Trust is a matter of life and death. Having a doctor who looks like you—or who at least cares about who you are—can mean the difference between living a full life and dying prematurely. Dr. Blackstock cites a 2020 study that finds mortality rates sharply lower for Black newborns cared for by Black physicians.”
More broadly, Legacy details the hazards of “institutional untrustworthiness,” which occurs when major systemic and minor interpersonal failures accumulate to the point that patients justifiably feel that the institutions designed to help them are not worth the risk. The book argues that it is up to these institutions to win back the trust of the Black community, and Dr. Blackstock’s prescription includes listening and understanding. “The pandemic,” she says, “revealed all these deep fissures within multiple systems, especially our health care system.” To counter the health risks posed by racist laws and norms, the medical establishment has an obligation to improve its capacity to see these factors clearly and to respond forcefully and empathetically.
Physicians can be advocates. “Health is not just about individual choices,” Dr. Blackstock notes. Doctors can recite advice about eating healthy and getting exercise until they’re blue in the face, but these behavioral changes constitute only 20% of what makes someone healthy. The other 80% comprises systemic factors beyond the individual’s control, such as the quality of the air, the affordability of housing, the availability of healthy food choices.
What good is writing a prescription for a patient when there aren’t any pharmacies in the neighborhood? What does it mean to treat bullet wounds without confronting the ubiquity of firearms or the economic factors that lead to gun violence?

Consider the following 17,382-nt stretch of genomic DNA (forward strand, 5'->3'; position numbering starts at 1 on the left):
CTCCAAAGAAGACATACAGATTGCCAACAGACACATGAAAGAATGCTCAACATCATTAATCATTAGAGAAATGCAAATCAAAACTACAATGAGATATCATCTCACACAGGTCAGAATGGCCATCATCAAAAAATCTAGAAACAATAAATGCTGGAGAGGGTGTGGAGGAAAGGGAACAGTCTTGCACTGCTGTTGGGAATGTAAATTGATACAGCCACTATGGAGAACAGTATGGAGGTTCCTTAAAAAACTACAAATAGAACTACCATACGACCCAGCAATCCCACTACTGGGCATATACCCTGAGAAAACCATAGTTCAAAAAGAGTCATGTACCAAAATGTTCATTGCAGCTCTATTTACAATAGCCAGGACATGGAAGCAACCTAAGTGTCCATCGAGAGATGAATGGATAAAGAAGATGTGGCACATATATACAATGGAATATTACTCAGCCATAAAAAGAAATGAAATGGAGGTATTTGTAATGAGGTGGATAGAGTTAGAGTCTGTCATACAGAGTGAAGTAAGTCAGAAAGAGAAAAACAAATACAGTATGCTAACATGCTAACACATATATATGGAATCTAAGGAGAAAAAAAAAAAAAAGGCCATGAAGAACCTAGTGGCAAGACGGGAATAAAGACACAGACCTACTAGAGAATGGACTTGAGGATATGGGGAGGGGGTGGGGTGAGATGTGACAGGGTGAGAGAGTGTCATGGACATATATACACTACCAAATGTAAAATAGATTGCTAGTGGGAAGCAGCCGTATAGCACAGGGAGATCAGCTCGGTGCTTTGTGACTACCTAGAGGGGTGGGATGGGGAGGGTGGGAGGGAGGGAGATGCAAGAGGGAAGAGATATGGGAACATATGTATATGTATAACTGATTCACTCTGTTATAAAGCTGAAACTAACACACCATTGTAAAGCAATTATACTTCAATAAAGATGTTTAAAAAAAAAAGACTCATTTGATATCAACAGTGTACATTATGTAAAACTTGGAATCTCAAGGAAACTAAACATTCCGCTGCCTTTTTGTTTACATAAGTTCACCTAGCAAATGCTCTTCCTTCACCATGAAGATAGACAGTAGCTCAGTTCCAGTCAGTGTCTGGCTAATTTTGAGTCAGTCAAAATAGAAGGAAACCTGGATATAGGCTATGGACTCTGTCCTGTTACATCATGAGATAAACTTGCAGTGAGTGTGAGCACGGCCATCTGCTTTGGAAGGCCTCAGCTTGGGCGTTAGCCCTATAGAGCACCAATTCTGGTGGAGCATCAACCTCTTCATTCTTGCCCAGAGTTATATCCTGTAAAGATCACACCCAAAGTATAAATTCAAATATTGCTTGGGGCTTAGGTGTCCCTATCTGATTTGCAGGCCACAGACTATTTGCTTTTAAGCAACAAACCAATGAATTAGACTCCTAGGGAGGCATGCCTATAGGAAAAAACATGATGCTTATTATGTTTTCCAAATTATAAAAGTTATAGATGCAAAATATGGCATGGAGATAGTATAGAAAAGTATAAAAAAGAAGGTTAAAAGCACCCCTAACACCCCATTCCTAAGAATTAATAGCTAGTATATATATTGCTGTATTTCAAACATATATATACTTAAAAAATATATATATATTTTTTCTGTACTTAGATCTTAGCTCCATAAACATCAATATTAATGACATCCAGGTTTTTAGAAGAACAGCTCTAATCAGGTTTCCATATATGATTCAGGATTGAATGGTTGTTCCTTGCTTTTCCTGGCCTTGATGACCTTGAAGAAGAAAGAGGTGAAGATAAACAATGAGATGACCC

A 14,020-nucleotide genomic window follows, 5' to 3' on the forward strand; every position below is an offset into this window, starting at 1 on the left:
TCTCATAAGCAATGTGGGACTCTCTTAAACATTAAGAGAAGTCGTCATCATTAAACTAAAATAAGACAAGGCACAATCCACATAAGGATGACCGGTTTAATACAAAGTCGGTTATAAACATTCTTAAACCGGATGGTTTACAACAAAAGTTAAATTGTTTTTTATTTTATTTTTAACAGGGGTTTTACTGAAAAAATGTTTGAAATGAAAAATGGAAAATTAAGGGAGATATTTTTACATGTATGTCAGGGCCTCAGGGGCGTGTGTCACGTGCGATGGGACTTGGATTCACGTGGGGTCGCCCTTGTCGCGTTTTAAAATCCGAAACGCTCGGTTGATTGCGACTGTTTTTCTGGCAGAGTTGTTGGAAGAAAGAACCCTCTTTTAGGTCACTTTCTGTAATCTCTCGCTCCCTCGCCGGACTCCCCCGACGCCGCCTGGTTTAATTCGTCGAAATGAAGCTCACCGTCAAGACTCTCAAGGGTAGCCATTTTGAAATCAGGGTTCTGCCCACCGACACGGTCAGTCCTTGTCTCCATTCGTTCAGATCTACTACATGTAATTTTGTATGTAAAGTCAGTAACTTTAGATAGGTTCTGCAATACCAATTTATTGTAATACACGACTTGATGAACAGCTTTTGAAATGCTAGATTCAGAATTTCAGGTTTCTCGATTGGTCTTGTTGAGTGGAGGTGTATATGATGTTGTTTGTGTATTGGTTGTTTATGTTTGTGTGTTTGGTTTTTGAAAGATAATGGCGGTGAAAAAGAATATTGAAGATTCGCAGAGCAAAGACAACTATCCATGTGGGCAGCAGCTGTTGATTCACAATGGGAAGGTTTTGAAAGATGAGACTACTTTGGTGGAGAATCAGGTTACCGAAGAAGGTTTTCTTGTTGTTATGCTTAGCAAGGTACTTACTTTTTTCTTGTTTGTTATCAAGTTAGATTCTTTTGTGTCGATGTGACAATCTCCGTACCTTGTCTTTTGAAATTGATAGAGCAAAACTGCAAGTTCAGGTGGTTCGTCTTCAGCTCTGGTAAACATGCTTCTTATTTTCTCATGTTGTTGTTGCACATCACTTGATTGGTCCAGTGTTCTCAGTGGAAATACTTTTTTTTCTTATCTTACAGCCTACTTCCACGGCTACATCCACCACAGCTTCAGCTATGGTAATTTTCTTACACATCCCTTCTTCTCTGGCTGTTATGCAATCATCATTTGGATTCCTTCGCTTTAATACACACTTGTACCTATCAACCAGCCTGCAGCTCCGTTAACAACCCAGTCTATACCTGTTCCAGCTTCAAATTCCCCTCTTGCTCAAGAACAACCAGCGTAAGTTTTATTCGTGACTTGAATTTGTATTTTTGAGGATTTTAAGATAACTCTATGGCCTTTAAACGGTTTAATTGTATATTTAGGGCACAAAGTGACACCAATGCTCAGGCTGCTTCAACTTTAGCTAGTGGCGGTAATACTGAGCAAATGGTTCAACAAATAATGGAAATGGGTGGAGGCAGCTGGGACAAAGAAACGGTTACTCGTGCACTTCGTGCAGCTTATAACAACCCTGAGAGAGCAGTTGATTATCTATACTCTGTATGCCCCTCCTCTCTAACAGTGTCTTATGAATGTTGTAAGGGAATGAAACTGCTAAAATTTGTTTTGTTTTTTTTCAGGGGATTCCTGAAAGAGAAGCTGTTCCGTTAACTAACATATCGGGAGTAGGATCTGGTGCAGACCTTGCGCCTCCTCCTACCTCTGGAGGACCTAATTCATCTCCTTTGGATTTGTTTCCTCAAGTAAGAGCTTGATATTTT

Physicians need to recognize their roles as advocates. When Dr. Blackstock writes op-eds or testifies before Congress, she’s drawing upon her medical education to improve the health of people she will never meet in person. “I’m not saying physicians need to save the world,” she says, “but we need a system where we do more than just prescribe medications and tell them not to drink and smoke.”
The emergency room is in a state of emergency. A dysfunctional and chronically underfunded health care system places an unsustainable burden on the site that should be the last resort for patients. Legacy lays it on the line, calling the American emergency room “the place where the United States’ social problems come home to roost.”
Dr. Blackstock says she originally chose emergency medicine as a specialty because it meant being able to serve everyone who walked through (or was rolled through) the doors. “I knew I’d be able to take care of all comers, regardless of socioeconomic status,” she says. “But I didn’t recognize that so many people used the emergency department for primary care services.” Investments in social services, public health and primary prevention—as well as comprehensive health coverage—would eliminate many or even most emergency room visits, she says, allowing ERs to function better for the cases they were intended to serve.
Many of the issues Dr. Blackstock highlights in Legacy boil down to the social determinants of health. The book, she says, was conceived as way of helping readers connect the dots between the world around us and the state and fate of our bodies.
Early Learning Nation columnist Mark Swartz writes for and about nonprofit organizations. Author of the children's books Werner Herzog Eats His Shoe, Lost Flamingo, Magpie Bridge and The Giant of the Flood as well as a few novels, he lives in Takoma Park, MD, with his wife and two children.